Rachael Maxwell

He asks of me a favor, and I am quick to do his bidding. For lo! He is the god of gods, Zeus himself, and when he speaks my heart leaps up to carry out his will, what there is of it both voiced and unvoiced.

He has done well to choose me, for though I am not the prettiest of my sisters I am the quickest of them – the quickest of wit, and the most fearless besides, not content to rest in dappled shade but preferring to stretch lithely in the noon day sun. We are the Oreads, the mountain nymphs of Mt. Olympus, and our nature is such that men should look upon us and despair. Our skin is white and smooth as the rock, and our hair as soft as the downy oak. We are as hardy as the pines and as fast as the falcons; we know how to shroud ourselves in cloud and dance between the snowflakes of the snowfalls of the peaks. We know how to run as light as the breeze, leaving no footfall below us, and command with all the deepness of the gorge.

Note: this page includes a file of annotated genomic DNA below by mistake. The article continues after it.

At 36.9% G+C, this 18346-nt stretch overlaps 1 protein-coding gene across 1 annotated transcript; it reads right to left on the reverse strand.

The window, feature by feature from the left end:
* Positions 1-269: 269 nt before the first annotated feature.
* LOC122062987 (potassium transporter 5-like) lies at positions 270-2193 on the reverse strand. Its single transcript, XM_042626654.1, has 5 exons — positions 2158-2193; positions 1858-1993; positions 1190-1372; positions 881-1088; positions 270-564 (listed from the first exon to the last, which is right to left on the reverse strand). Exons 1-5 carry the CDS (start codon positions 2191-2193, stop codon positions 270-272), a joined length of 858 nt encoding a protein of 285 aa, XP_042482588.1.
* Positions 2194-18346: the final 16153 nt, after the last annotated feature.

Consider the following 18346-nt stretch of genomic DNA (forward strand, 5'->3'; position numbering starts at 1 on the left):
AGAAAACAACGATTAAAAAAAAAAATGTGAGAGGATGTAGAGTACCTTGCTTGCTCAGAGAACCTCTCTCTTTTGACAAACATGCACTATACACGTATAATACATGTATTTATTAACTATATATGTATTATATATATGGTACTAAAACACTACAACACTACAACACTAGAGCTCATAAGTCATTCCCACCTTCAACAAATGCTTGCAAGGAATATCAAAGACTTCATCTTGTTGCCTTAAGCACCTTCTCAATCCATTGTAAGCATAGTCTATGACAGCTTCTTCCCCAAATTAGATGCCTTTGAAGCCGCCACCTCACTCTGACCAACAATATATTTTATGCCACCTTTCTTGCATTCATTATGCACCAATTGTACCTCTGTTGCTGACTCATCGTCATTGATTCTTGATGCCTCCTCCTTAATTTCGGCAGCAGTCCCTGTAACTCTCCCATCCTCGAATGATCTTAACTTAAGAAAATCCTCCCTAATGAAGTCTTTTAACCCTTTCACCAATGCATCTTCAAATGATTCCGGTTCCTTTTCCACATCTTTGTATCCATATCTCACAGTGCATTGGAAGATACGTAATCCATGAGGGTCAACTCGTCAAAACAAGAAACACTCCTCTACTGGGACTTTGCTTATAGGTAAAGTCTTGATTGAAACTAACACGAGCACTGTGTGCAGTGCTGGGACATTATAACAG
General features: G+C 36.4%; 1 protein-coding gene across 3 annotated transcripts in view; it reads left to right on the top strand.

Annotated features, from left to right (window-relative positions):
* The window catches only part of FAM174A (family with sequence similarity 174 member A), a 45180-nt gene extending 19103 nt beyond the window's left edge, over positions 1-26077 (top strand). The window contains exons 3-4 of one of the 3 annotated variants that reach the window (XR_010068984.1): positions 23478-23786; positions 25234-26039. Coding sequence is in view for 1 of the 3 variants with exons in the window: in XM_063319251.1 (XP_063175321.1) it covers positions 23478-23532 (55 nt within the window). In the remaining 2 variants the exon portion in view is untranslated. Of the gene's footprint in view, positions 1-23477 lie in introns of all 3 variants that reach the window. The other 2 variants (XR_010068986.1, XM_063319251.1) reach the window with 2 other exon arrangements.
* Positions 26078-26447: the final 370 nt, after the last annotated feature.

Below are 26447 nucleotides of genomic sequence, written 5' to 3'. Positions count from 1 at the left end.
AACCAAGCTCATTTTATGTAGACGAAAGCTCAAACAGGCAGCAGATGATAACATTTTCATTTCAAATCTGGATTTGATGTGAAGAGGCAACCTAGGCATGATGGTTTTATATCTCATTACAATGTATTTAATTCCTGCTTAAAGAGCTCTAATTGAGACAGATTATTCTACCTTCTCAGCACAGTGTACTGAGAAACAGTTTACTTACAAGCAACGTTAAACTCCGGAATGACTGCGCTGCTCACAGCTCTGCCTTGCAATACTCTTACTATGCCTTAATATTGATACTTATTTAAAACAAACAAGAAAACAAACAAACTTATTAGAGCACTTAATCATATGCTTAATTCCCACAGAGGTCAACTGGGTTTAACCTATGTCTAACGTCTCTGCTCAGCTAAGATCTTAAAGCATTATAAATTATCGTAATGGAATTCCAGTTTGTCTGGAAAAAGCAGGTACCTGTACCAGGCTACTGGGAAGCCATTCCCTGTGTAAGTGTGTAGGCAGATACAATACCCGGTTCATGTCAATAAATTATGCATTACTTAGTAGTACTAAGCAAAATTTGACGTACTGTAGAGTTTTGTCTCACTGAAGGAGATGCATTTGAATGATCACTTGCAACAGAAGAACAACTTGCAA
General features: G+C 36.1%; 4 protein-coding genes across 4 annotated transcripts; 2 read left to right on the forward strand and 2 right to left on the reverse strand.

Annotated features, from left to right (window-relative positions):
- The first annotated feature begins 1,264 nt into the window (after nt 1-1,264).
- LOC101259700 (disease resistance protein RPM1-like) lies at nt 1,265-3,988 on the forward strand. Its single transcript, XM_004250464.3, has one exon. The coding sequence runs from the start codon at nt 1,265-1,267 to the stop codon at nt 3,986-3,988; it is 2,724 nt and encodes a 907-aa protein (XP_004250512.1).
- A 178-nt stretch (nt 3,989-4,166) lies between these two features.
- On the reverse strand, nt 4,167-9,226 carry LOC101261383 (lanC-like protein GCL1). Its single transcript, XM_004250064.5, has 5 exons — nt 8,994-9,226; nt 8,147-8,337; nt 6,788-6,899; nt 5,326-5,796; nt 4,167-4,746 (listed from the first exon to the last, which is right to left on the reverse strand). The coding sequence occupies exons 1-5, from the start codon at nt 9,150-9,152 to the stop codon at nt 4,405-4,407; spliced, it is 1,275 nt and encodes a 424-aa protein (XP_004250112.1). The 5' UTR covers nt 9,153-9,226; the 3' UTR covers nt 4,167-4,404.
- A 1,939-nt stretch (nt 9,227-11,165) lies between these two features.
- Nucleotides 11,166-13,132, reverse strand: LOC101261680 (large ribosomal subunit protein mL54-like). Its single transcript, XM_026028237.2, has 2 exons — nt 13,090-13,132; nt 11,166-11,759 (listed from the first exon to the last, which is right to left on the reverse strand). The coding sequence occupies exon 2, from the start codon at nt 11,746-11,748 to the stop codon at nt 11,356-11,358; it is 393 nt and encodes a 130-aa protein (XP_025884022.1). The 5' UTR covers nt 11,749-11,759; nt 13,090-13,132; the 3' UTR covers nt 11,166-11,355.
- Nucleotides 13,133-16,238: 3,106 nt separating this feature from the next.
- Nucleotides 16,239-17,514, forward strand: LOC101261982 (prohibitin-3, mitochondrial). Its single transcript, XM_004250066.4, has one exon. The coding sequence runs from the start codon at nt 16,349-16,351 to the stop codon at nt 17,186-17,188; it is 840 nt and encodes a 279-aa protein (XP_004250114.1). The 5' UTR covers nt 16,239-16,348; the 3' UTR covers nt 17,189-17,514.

I am the boldest of my sisters, and the one whose anger flames hottest. I am the one who plays games with the shepherd boys, the mortals that trespass too close to our caves and secret hollows. I call out to them that disturb the air with their raucousness, or pollute the grasses, or to those that stalk in the woods for a glimpse of us undressed in bath or dance. I appear before them playfully, out of reach, making my appearance flutter and flit like the mountain’s butterflies and clouding their senses with color and want. I lure them to the precipice, to any of those hundred places where I bid the ground give way beneath them and they stumble, uncertain, half a breath from death. The quick ones recover and return more soberly to their homes, their faces as yellow as the Sternbergia flowers that would have marked their unfound graves, and filled with warnings that they spread like seeds across the lands. The slow ones perish, their cries reverberating throughout the ravine, a fitting reminder of the power of the mountain and of those that command it.